Withdrawal is a defense mechanism that is enacted in different ways.  For some, withdrawal from conflict looks like checking out or acting distracted. For others, withdrawal looks like shutting down emotionally and/or sometimes physically.  Stonewalling is another common form of withdrawal. However, of all the ways to enact withdrawal from conflict, the one seen most frequently is pretending we don't care.

Mindy shared that she cultivated a cool girl persona when she was in her at twenties.

"I pretended I didn't care about anything. If whoever was my partner at the time wanted to do...

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Emotional Maturity as a Foundation for Honesty and Intimacy

Kaileen shared,

"I am a fighter. I'm an only child. My room was always very quiet. Leaving my room, I did a lot of watching and observing. I observed my parents either arguing or ignoring. My father was consistently the parent with the power. I wanted to defuse their fiery and alternately icy cold encounters.  I wanted their conflict to stop so I did all that I could to please my parents and be the perfect daughter."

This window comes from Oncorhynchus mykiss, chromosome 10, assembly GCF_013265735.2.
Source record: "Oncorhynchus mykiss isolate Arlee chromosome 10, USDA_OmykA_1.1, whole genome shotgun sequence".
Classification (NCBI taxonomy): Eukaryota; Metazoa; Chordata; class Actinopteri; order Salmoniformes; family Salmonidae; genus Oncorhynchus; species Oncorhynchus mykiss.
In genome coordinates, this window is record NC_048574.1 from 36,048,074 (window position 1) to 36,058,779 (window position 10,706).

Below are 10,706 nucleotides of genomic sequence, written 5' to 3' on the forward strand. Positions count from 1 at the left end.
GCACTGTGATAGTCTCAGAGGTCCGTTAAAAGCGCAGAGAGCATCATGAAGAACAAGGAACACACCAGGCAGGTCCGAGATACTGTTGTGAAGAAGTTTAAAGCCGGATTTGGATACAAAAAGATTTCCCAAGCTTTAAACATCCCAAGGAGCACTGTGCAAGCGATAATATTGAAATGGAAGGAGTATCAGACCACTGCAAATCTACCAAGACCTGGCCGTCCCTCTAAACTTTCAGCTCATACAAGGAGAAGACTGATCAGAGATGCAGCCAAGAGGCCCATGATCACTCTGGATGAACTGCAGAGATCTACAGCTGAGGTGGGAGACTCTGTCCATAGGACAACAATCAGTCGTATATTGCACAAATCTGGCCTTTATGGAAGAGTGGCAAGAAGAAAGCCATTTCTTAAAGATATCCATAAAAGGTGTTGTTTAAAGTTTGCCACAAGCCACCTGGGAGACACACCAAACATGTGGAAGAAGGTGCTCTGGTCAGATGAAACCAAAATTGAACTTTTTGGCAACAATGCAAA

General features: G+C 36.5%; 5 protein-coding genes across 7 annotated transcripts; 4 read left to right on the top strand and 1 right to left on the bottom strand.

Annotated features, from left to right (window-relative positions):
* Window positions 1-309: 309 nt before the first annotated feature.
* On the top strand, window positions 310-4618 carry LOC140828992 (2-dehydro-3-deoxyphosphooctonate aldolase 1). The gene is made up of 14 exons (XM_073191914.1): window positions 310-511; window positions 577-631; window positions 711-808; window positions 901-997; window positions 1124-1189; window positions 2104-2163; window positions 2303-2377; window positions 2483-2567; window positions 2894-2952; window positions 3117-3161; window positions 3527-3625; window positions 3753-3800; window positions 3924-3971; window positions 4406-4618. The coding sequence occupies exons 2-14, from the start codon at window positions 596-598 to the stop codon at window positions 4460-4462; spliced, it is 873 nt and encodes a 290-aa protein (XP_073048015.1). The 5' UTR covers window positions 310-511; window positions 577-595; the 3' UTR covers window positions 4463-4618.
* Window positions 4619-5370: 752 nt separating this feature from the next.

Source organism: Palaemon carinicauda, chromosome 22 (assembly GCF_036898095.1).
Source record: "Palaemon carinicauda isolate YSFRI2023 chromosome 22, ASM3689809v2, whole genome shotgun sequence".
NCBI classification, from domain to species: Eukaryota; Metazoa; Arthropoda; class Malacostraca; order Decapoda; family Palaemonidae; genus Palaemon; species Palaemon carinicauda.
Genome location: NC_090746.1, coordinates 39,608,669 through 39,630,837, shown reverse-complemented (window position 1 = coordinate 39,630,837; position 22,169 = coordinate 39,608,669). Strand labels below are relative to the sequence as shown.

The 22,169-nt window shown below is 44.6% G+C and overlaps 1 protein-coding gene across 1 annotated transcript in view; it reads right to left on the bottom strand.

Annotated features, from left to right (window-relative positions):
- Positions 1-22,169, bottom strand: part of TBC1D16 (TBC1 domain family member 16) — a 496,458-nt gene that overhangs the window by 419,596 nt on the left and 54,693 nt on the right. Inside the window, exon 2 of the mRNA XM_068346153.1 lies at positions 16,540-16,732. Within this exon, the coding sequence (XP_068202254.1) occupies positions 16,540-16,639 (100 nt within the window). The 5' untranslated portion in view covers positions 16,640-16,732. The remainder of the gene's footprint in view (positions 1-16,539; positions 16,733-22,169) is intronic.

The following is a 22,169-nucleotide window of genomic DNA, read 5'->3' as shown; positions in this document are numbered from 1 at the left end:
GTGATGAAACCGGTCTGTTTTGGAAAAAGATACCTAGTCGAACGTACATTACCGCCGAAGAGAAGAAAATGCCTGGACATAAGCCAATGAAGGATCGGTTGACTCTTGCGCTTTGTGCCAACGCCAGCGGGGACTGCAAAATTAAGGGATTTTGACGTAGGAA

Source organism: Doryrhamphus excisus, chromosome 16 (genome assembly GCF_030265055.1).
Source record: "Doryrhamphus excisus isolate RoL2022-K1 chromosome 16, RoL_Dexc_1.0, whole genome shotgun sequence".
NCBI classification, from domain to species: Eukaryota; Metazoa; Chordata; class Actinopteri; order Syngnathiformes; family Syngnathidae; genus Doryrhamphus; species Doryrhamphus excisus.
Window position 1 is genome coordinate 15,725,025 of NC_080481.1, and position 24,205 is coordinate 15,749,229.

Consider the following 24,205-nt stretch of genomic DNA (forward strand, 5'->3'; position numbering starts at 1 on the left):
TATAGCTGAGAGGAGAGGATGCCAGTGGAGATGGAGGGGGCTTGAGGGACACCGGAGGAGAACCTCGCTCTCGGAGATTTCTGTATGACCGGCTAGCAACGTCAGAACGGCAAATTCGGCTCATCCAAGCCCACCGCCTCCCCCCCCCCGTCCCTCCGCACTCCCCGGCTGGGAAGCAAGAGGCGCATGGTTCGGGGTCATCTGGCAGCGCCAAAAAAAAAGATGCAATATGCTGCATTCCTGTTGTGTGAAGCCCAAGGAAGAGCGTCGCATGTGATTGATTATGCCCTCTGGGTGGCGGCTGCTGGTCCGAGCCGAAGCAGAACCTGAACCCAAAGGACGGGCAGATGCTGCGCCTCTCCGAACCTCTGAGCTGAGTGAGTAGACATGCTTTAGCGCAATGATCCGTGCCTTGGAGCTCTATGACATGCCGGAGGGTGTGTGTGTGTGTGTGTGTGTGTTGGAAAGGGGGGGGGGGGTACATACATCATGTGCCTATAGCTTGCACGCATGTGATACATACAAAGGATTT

As children, we lack the power to influence our environment.

We want the bad things taking place around us to stop. We want to make things better. Kaileen's power stopped at the border of what she could draw attention to or draw attention away from.

Marvin shared that as a teenager he fought with his parents at every turn. His way of protecting himself was to fight for what he believed was right or to prove that he was right and that his parents were wrong.

Marvin's mother was emotionally manipulative and engaged in gaslighting. Gaslighting is to manipulate...

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Practice Dying For A Life Fully Lived

The Dalai Lama says that we should gain familiarity with the process and practices of death so that when we are physically weak our mind will continue to function in a way that serves us and others. 

Lately, the whoosh of everything fleeting has haunted me, chilling my skin. I remember being 17 and knowing the exact number of days until I could leave my mother and stepfather’s home; in that forever, my life would begin. Each day until my departure moved like a giant Galapagos tortoise. All of my counting blinded me to the beauty around me.